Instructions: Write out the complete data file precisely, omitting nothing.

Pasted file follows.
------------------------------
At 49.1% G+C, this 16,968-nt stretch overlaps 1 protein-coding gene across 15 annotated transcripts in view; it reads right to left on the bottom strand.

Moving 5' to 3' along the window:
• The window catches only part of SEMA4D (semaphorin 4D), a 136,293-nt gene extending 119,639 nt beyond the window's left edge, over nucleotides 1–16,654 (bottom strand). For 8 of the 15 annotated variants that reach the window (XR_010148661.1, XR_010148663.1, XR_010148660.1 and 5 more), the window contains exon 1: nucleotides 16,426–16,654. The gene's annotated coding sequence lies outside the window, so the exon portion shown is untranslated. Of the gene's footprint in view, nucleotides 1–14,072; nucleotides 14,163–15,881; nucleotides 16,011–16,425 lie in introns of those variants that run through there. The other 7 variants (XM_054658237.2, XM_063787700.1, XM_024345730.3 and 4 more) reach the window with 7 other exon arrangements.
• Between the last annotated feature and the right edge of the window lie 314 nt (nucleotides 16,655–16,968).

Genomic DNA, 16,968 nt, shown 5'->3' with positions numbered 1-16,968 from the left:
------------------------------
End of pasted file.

At 49.1% G+C, this 16,968-nt stretch overlaps 1 protein-coding gene across 15 annotated transcripts in view; it reads right to left on the bottom strand.

Moving 5' to 3' along the window:
• The window catches only part of SEMA4D (semaphorin 4D), a 136,293-nt gene extending 119,639 nt beyond the window's left edge, over nucleotides 1–16,654 (bottom strand). For 8 of the 15 annotated variants that reach the window (XR_010148661.1, XR_010148663.1, XR_010148660.1 and 5 more), the window contains exon 1: nucleotides 16,426–16,654. The gene's annotated coding sequence lies outside the window, so the exon portion shown is untranslated. Of the gene's footprint in view, nucleotides 1–14,072; nucleotides 14,163–15,881; nucleotides 16,011–16,425 lie in introns of those variants that run through there. The other 7 variants (XM_054658237.2, XM_063787700.1, XM_024345730.3 and 4 more) reach the window with 7 other exon arrangements.
• Between the last annotated feature and the right edge of the window lie 314 nt (nucleotides 16,655–16,968).

Genomic DNA, 16,968 nt, shown 5'->3' with positions numbered 1-16,968 from the left: